Where Does It Start?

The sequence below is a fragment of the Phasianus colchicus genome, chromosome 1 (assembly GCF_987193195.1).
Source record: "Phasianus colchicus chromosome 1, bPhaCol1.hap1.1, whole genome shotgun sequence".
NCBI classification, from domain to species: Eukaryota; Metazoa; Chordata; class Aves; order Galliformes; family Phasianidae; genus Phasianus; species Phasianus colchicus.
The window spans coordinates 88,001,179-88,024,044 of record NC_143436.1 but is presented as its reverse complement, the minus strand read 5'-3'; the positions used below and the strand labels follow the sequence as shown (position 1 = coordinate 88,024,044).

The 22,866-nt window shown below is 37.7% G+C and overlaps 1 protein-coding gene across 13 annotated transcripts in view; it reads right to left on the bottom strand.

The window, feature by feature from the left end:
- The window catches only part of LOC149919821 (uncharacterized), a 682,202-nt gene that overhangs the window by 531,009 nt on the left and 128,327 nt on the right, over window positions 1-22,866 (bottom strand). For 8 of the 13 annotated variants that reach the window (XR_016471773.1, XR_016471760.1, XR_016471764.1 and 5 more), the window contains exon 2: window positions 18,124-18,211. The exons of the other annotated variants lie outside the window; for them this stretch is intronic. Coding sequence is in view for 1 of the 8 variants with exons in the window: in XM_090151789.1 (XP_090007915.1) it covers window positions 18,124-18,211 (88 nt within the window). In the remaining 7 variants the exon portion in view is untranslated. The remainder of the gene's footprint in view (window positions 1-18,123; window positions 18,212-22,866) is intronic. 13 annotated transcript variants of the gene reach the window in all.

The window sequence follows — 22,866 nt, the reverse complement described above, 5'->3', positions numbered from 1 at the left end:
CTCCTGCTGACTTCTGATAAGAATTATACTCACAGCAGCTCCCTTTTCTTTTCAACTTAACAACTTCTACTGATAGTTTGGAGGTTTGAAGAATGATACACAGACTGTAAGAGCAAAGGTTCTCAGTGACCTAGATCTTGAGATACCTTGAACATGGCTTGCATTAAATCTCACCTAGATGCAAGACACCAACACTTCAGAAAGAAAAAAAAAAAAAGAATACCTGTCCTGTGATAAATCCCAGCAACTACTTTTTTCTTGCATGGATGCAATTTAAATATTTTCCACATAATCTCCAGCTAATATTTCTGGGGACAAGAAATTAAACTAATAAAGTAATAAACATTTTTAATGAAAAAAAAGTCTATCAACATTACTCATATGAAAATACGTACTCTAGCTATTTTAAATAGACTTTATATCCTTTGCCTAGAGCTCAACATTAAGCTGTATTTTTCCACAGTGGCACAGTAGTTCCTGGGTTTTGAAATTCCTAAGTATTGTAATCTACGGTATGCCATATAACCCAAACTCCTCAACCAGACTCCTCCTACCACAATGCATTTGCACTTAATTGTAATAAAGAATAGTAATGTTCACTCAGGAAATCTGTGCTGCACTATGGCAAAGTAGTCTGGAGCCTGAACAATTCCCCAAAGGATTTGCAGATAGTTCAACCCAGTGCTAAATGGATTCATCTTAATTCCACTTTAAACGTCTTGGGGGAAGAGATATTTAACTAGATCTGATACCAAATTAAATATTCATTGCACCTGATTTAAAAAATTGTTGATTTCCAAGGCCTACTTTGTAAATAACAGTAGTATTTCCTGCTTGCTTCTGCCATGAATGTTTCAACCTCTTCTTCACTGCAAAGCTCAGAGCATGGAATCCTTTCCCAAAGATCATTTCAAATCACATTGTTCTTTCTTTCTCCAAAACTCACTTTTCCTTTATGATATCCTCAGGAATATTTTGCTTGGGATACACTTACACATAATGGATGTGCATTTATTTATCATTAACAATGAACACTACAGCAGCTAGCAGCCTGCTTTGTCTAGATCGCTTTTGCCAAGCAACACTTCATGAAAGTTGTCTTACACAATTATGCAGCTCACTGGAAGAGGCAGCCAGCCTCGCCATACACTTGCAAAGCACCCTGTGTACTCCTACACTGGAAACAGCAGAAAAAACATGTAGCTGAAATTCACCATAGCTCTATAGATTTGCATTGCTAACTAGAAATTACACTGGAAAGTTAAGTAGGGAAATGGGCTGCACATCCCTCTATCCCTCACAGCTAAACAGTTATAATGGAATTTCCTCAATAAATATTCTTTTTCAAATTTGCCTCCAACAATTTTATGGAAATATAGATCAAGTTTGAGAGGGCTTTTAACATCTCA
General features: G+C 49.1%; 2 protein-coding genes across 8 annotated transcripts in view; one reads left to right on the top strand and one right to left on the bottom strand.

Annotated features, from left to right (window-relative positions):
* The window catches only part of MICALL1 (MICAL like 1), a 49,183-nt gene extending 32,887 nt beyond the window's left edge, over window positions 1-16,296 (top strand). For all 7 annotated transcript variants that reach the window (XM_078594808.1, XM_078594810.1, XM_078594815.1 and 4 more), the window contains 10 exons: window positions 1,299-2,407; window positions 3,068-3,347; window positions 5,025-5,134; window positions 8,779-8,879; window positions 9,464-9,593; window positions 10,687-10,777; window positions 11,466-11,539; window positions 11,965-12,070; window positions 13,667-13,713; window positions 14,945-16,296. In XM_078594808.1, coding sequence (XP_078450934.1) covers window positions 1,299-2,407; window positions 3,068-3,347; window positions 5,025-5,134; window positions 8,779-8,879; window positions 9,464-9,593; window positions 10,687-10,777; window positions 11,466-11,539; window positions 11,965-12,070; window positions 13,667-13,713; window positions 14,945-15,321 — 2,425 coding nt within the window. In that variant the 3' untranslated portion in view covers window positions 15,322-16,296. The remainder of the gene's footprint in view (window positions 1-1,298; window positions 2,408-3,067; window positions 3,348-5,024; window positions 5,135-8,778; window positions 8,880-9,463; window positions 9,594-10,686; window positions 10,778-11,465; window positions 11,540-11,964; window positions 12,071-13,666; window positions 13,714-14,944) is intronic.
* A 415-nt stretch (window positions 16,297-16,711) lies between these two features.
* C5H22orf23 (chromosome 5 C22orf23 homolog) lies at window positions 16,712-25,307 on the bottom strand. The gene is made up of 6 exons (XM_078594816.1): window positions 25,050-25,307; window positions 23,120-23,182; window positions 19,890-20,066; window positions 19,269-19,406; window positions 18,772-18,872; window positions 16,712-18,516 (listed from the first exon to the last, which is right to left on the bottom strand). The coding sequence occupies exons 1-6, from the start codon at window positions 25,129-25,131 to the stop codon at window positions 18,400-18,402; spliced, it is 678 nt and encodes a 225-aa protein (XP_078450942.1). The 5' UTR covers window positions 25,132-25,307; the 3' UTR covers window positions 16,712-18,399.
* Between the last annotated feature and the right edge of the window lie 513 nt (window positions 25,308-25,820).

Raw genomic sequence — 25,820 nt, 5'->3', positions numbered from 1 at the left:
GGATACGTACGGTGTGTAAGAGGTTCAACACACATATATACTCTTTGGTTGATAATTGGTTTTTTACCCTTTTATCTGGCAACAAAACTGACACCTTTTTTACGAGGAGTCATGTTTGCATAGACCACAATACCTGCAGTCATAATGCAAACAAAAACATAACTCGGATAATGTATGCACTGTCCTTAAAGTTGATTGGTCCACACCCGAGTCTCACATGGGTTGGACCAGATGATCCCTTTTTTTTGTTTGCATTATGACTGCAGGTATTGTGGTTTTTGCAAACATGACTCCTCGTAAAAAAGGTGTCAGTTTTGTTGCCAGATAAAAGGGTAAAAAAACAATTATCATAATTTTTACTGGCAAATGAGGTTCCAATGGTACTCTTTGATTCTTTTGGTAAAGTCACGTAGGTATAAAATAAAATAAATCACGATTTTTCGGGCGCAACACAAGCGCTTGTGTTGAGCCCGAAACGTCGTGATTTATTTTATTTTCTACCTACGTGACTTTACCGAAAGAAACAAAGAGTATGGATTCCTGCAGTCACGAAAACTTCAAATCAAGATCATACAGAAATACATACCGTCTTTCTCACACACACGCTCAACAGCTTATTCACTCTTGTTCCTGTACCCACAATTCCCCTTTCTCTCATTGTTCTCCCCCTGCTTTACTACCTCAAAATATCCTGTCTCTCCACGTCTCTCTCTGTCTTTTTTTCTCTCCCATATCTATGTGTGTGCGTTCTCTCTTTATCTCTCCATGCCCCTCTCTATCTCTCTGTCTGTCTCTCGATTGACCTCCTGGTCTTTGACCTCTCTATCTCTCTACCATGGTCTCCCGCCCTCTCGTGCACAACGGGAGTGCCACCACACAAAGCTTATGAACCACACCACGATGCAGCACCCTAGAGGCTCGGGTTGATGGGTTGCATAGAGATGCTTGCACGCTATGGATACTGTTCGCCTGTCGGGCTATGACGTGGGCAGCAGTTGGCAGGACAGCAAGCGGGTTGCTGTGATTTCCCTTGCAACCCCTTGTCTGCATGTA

Black male students are suspended at the highest rate in the state in the Sacramento City Unified School District according to a new report. One in five Black male students have been suspended in the district, more than any other district in the state. A proud parent who has four students in the district and values education, states, “..My sons are going to college, it’s not an option.” Two of her children have received suspensions from the district; she describes as biased enforcement against the Black male student population. A new report backs up the district which disproportionately suspends Black male students more than other groups of classmates, The district suspended 887 Black male students in the most recent school year, topping districts in Los Angeles, Elk Grove, Fresno and Oakland. In Sacramento: 20 percent of the total male Black student population. District spokesman Alex Barrios: “What needs to happen in Sacramento City Unified School District is to have the ability to identify what a student needs.” But what about the district leading the state in those suspensions? “I mean really we want to go back to what we’re trying to do,” eventually calling the numbers unacceptable. The parent states, “We can’t keep letting them do our kids like this.” Our kids, matter.” Sacramento NAACP President Betty Williams says, “…an alarming report: the district leading the state in school suspensions. The NAACP wants to hold town hall meetings to show the results to the public. They say they hope to partner with the school district for some of those meetings.” What do I [Dr. Jeanette] say? “Students repeatedly suspended learn they can get sent home; go home and play games or whatever. Stated clearly, a student has learned through experience that if he/she wants a day off from school he/she can act up until he/she is sent home. This is what repetitive behavior teaches. Not only that, but it teaches that the student is not wanted and being ostracized is how your life is going to be. Being sent home only teaches banishment. Do we want our students to learn that? Well, if suspended all the time, that’s what they’re learning. What about the parent? What is the parent doing to maintain continuity and structure between the home and school? Does the parent keep a check on the child? Does the child even listen to the parent? Does the parent attend scheduled school conferences and follow up on the child’s progress? Is the parent cooperating with the school? Children need help from mothers and fathers and cooperation together. It cuts both ways. It’s a cooperative effort: family and school.” reference SACRAMENTO (Steve Large Anchor CBS13)

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